|DiVecchia||Camillo DiVecchio||Lucia diGiovine||Patsy DiVecchio||Frazzini||Site Home|
|ca 1935. Paul was born in the USA, the first child born
in the USA in the
||1937 My mother, Betty, my Grandmother Lucrezia and Paul.|
|My mother and her brother Paul.
||1945 High School graduation. Confirmed for me by
George Paich (former West Aliquippa resident) who had a copy of the
1945 Beaver Falls High School yearbook.
This photo was sent to me by Dennis Diullo. It was in the photo album owned by his grandparents Filiberto diIullo and Rosina Rossi.
|1946 Paul Frazzini - Army Days|
|June 11, 1959 Frazzini Family in kitchen of 11th
Beaver Falls house. The photo appears to have been taken around Easter.
Maxine Frazzini Paul Frazzini
and his wife Maxine.
Taken in the yard of their house in Beaver Falls.
Christmas - Maxine,
Paul and Jeff Frazzini, Patsy, Betty and Patricia DiVecchio. Picture
taken in the kitchen of the DiVecchio's in Aliquippa, PA.
|Sooooo 70's. Paul and Maxine's
children with my
Mother, Betty. That's Jeff, Barbara and Paul.
||1979 Thats me with my Uncle Paul.
J. Frazzini, Saint
Mary's Cemetery, Beaver Falls, PA
Paul Joseph Frazzini
Nicole Elizabeth Frazzini
Son and daughter of Paul Michael Frazzini (oldest son of Uncle Paul) and Maria Theresa Whelan.
Paul Joseph continues the line of Paul's from his father, Paul Michael, his grandfather, Paul Joseph, his great-great grandfather IppolitoVincenzo and his great-great-great-great grandfather Ippolito.
immigration card. He came over with my father, Pasquale, and their
He arrived on 23 Jun 1930 on the Conte Grande sailing from Naples.
DiVecchio Family in
the 1930's. Most likely taken in West
Aliquippa, PA. From left to right:
Anthony DiVecchio - Nick diGiovine - Lucia (diGiovine) DiVecchio - Camillo DiVecchio - Patsy DiVecchio
Tony entered the
Army on 27 Jan 1942. His
last day of work at the Aliquippa and Southern Railroad Company was 6
Dec 1941. His first duty station was Co. D - 3rd
Wheeler, GA where he arrived 4 Feb 1942.
West Aliquippa, PA
Camillo DiVecchio Anthony DiVecchio Lucia diGiovine DiVecchio Patsy DiVecchio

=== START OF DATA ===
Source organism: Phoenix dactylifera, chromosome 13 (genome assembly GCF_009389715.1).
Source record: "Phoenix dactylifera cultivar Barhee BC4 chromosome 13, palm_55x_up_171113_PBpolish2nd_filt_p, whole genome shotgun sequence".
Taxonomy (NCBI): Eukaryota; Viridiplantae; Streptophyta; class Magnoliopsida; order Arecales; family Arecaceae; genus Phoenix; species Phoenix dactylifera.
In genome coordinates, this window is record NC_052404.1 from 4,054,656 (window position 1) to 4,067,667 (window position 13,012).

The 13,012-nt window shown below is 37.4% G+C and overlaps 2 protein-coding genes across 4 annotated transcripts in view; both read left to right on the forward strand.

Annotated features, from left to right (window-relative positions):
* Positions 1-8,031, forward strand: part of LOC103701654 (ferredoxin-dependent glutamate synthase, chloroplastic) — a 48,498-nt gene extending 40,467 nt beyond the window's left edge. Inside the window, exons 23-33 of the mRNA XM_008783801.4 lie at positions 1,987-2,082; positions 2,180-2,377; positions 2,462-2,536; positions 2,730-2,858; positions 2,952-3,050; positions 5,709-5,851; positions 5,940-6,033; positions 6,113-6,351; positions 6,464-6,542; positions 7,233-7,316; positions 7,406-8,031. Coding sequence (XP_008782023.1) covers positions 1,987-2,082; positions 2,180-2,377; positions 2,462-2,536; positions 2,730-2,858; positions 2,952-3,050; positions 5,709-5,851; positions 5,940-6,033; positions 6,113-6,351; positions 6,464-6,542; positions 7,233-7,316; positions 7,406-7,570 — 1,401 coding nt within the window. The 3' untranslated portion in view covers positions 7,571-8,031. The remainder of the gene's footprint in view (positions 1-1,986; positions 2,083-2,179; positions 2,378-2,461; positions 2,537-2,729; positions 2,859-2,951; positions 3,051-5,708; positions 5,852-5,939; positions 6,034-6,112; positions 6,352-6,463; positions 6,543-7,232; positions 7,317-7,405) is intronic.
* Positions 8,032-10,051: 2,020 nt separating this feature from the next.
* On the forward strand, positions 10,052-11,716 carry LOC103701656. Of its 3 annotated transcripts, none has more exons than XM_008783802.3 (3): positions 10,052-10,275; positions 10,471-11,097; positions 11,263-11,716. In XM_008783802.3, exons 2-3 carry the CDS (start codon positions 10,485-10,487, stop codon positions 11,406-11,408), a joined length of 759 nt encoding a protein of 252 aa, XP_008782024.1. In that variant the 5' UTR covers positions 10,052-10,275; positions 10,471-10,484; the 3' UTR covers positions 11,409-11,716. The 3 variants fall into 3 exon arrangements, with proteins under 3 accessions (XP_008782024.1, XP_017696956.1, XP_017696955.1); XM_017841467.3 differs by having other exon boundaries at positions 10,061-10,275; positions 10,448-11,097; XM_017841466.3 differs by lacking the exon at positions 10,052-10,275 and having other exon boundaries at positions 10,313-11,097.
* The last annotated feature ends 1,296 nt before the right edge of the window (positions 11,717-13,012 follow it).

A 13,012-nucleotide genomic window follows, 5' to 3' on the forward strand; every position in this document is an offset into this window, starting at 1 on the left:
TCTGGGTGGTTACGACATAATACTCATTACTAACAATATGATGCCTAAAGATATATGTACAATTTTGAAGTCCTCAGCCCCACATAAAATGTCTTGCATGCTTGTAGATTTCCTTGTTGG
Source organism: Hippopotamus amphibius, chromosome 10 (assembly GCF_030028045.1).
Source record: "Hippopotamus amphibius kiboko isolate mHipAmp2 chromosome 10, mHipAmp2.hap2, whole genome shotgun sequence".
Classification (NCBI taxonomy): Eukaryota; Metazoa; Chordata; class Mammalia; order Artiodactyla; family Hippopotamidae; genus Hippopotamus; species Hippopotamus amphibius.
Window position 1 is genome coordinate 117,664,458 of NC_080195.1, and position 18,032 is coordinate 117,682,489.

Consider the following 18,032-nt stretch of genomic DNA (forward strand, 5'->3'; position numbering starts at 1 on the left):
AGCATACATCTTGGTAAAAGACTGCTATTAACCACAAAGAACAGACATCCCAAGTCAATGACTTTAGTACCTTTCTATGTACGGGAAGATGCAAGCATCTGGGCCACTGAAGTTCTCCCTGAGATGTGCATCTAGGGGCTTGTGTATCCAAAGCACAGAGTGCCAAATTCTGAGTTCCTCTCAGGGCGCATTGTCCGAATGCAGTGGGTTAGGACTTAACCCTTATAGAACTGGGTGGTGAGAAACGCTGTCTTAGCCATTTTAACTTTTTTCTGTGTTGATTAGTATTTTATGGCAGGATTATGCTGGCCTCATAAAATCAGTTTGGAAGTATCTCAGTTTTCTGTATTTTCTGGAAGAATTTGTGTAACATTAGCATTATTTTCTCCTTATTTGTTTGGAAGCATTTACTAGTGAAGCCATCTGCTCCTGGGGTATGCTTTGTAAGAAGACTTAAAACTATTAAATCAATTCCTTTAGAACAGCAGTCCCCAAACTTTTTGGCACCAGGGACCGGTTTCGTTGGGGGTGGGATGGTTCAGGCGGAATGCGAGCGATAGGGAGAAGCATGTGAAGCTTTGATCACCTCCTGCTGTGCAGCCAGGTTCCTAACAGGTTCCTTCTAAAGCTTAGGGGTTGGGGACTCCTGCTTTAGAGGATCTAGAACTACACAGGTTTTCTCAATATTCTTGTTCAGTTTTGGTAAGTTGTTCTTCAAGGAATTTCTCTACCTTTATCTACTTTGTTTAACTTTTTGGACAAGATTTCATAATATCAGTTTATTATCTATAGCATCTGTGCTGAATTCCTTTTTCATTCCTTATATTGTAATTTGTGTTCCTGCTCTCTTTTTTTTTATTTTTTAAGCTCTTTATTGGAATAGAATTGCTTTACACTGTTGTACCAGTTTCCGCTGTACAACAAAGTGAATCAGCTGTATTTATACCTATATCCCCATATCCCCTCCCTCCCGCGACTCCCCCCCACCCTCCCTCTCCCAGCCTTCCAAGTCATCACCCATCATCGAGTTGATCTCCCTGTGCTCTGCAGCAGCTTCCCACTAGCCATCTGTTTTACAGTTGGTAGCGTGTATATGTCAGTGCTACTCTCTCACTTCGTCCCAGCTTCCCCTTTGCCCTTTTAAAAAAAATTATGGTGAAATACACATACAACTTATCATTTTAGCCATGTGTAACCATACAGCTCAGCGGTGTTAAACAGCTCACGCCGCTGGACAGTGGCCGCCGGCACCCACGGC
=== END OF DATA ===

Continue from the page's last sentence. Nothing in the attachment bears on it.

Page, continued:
Rita Politano Guido Politano
Probably at their home:
337½ Beaver Ave
West Aliquippa, PA
|From the 4 Sep 1943 issue of the Pittsburgh Press
This is the first time that I heard about him being missing in action.
|I wrote about this to my cousins and Guido Politano replied:
Subject: Re: Uncle Tony - Missing in Action during WWII?
Date: Tue, 11 May 2010 09:20:32 -0400
Sept 3rd, it was was just days before my 5th birthday. Our family was getting ready to move from West Aliquippa to Center Township. For some reason I was at my grandparents house. It was located behind the SOI Hall in West Aliquippa, this was before they moved to 109-1/2 Main Street.
I remember walking into the kitchen and finding my grandmother and grandfather sitting at the kitchen table both holding on to a letter and crying. I asked what was wrong. They assured it was nothing I did. They had just come back from having someone read and translate the letter so they could understand it. They told me Tony was missing in action. This was a reason for concern because many people were getting death notices.
I never asked Pundy about it because he didn't like to talk about the war. I do know he was wounded and that could account for his being missing. That's all I know about the incident.
|I followed this up with a phone conversation with Rita Politano Dimtrovich which I summarized in this email: